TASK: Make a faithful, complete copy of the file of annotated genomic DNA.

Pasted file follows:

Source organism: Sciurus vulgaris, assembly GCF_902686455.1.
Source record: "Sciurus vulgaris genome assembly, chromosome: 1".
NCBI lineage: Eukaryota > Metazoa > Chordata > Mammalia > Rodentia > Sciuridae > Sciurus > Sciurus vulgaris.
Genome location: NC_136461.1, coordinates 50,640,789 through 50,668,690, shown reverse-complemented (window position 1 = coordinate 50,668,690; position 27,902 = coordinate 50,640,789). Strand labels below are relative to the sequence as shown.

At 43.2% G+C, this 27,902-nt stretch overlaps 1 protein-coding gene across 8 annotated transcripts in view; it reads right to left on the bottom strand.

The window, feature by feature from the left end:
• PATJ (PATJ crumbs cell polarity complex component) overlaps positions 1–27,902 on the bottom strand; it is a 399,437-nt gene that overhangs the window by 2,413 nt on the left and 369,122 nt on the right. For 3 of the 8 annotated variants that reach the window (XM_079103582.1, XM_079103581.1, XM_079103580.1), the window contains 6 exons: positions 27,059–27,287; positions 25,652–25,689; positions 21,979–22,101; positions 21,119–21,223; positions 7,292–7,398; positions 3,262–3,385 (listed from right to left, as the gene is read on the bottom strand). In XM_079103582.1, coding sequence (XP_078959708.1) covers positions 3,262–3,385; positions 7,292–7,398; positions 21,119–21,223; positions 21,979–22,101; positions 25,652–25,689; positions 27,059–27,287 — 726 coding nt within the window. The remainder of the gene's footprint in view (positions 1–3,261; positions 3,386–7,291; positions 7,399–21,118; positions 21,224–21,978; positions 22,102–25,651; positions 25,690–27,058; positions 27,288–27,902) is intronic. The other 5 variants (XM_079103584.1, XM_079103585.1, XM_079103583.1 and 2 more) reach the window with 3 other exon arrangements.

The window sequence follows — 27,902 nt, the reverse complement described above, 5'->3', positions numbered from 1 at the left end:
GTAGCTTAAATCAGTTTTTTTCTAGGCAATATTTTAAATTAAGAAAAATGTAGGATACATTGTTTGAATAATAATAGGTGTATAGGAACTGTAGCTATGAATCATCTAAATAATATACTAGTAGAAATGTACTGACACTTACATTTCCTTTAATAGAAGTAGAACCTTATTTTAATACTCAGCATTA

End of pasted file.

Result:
Source organism: Sciurus vulgaris, assembly GCF_902686455.1.
Source record: "Sciurus vulgaris genome assembly, chromosome: 1".
NCBI lineage: Eukaryota > Metazoa > Chordata > Mammalia > Rodentia > Sciuridae > Sciurus > Sciurus vulgaris.
Genome location: NC_136461.1, coordinates 50,640,789 through 50,668,690, shown reverse-complemented (window position 1 = coordinate 50,668,690; position 27,902 = coordinate 50,640,789). Strand labels below are relative to the sequence as shown.

At 43.2% G+C, this 27,902-nt stretch overlaps 1 protein-coding gene across 8 annotated transcripts in view; it reads right to left on the bottom strand.

The window, feature by feature from the left end:
• PATJ (PATJ crumbs cell polarity complex component) overlaps positions 1–27,902 on the bottom strand; it is a 399,437-nt gene that overhangs the window by 2,413 nt on the left and 369,122 nt on the right. For 3 of the 8 annotated variants that reach the window (XM_079103582.1, XM_079103581.1, XM_079103580.1), the window contains 6 exons: positions 27,059–27,287; positions 25,652–25,689; positions 21,979–22,101; positions 21,119–21,223; positions 7,292–7,398; positions 3,262–3,385 (listed from right to left, as the gene is read on the bottom strand). In XM_079103582.1, coding sequence (XP_078959708.1) covers positions 3,262–3,385; positions 7,292–7,398; positions 21,119–21,223; positions 21,979–22,101; positions 25,652–25,689; positions 27,059–27,287 — 726 coding nt within the window. The remainder of the gene's footprint in view (positions 1–3,261; positions 3,386–7,291; positions 7,399–21,118; positions 21,224–21,978; positions 22,102–25,651; positions 25,690–27,058; positions 27,288–27,902) is intronic. The other 5 variants (XM_079103584.1, XM_079103585.1, XM_079103583.1 and 2 more) reach the window with 3 other exon arrangements.

The window sequence follows — 27,902 nt, the reverse complement described above, 5'->3', positions numbered from 1 at the left end:
GTAGCTTAAATCAGTTTTTTTCTAGGCAATATTTTAAATTAAGAAAAATGTAGGATACATTGTTTGAATAATAATAGGTGTATAGGAACTGTAGCTATGAATCATCTAAATAATATACTAGTAGAAATGTACTGACACTTACATTTCCTTTAATAGAAGTAGAACCTTATTTTAATACTCAGCATTA